New battery for the Voltohmyst

Finally got around to replacing the old corroded soldered-in D cell in the RCA Voltohmyst with a new battery today.

1.5V Battery
1.5V Battery

Snipped the wires off the battery and into the trash it went. Had to drill out a rivet to remove the battery holder clip.

Voltohmyst battery removed
Voltohmyst battery removed

The battery holder is a little on the big side and just fits into the space vacated by the old battery and clip. Soldered the wires onto the battery holder and fastened it to the Voltohmyst using some double sided tape.

New battery holder
New battery holder

Now it’s got a new battery that can be replaced whenever it’s needed.

New battery installed
New battery installed

Next thing to do is go through the  manual and read up on how to calibrate the meter.

RCA Senior Voltohmyst

The RCA WV-98C Senior Voltohmyst (SN 201001 1104)I picked up at the hamfest yesterday looks to be in pretty good working order.

RCA WV-98C Senior VoltOhmyst
RCA WV-98C Senior VoltOhmyst

No smoke, popping or other unusual sounds/odours when I plugged it in. Some initial testing with batteries and some resistors suggests a bit of recalibration or maybe a bit of repair might be needed though.

Fortunately I was able to find a manual for it at the Boat Anchor Manual Archive.

Removing four screws from the back lets you take the back cover off (a fairly substantial chunk of cast aluminum) revealing the innards of the meter.

Back of the RCA Voltohmyst
Back of the RCA Voltohmyst
Voltohmyst circuit board
Voltohmyst circuit board

The blue adjustment screws are trim pots used for adjusting the meter calibration.

One thing that surprised me was the presence of a soldered in D cell.

Top part of the Voltohmyst. Badly corroded 1.5V D cell and transformer
Top part of the Voltohmyst. Badly corroded 1.5V D cell and transformer
1.5V Battery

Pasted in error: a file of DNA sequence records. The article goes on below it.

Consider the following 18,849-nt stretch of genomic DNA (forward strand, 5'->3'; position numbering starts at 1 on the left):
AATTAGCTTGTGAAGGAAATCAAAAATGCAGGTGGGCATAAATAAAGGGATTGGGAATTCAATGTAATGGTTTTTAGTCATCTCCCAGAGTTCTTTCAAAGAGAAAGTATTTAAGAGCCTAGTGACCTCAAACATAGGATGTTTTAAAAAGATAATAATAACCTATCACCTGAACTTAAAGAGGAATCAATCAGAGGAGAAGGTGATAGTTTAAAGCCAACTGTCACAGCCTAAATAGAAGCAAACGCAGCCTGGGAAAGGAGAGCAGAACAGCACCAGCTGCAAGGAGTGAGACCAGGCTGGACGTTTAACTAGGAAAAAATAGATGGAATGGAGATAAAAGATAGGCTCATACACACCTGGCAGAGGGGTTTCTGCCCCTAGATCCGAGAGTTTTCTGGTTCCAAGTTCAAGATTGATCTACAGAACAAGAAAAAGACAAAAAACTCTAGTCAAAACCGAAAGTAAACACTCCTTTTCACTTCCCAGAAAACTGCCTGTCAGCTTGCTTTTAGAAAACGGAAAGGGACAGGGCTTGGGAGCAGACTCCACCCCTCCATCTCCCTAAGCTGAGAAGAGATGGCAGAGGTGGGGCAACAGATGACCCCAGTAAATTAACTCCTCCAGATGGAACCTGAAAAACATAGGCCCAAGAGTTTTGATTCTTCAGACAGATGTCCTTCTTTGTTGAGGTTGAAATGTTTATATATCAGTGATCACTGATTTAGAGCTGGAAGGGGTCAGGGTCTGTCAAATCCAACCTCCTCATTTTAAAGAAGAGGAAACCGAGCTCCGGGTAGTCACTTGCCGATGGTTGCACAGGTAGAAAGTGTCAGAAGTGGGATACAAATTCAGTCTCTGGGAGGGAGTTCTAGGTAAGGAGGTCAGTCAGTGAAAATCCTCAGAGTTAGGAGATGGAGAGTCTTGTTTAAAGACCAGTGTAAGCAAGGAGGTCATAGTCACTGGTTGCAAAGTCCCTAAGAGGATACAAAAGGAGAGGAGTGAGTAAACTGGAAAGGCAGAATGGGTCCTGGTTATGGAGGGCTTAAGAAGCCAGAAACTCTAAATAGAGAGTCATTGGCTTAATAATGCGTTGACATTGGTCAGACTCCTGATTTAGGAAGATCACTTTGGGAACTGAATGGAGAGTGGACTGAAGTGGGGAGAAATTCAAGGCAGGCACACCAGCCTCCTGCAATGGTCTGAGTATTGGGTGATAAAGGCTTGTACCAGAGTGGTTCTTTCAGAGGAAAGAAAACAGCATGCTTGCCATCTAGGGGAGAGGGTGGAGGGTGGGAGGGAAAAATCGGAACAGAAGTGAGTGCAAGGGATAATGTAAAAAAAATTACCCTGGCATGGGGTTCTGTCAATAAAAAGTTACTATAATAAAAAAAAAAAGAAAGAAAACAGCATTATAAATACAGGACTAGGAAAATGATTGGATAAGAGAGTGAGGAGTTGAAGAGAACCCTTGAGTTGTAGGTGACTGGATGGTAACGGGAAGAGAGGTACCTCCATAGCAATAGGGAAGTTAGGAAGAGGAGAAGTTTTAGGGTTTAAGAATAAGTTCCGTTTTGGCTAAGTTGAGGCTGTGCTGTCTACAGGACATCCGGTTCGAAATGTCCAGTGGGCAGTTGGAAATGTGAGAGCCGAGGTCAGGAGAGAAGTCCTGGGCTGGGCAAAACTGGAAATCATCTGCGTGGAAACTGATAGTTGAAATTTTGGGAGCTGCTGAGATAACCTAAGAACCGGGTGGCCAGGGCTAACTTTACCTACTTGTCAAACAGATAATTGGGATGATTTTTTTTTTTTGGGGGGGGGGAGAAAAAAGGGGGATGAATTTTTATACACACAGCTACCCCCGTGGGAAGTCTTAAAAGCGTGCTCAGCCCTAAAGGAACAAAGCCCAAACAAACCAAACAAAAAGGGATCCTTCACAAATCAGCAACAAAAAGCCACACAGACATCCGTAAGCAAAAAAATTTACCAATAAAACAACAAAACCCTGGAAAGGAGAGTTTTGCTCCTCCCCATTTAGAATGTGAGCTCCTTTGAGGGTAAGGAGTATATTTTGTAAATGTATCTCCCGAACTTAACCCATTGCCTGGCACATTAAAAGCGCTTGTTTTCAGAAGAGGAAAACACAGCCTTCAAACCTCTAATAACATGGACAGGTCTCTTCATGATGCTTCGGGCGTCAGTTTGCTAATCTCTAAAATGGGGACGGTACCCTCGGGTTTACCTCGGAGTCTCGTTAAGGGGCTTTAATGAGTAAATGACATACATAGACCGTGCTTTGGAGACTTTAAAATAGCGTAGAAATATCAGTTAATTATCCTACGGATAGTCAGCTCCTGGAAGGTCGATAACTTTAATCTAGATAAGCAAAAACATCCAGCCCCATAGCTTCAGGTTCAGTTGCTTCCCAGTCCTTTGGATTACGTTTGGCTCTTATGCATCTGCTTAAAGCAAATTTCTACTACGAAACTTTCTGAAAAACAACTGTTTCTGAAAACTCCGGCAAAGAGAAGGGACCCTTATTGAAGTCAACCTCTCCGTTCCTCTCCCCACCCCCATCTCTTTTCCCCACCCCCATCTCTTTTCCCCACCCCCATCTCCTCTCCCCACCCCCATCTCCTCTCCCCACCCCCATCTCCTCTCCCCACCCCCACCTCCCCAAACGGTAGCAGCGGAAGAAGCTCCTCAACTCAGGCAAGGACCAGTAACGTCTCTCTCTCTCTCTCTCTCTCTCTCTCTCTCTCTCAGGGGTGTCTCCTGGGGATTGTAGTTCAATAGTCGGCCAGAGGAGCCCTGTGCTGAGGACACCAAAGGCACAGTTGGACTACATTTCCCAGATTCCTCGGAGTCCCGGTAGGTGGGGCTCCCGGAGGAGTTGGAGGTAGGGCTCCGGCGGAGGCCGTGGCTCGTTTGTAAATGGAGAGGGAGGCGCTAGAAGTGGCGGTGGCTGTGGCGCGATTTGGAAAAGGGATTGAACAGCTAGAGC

1.5V Battery

No idea what vintage the battery is or what it’s used for (at the moment), but my multi-meter showed it still had 1.4 V across it. The battery has definitely seen better days. I think I’ll see about replacing the battery with a battery holder so it can be removed and replaced in the future. Fortunately it looks like the wires have enough slack to work with.

The rest of the meter looks to be in pretty decent shape, and pretty clean. Without taking off the face of the meter, it’s a little hard to get in there to check out the middle. There are two tubes in the unit, a 12AU7 and 6AL5.

Lots of colourful wires at the range selector and mode selector switches.

Range selector switch
Range selector switch
Mode selector switch
Mode selector switch

The probe for the meter is a big chunky thing, about the size of a Sharpie marker.

Voltohmyst probe
Voltohmyst probe

Next step will be to go through the manual and read a bit more about the meter works before I try to dive in  and replace things.

An RF probe

I camee across N5ESE‘s site and started browsing around some of his projects. He’s got quite the list of them. In his Gizmos section is an RF probe which looked pretty easy to build.

I had a set of those springyy hook-y grab-y DMM leads that were broken, so I cut off the spring-y hook-y grab-y part to use for the DMM side.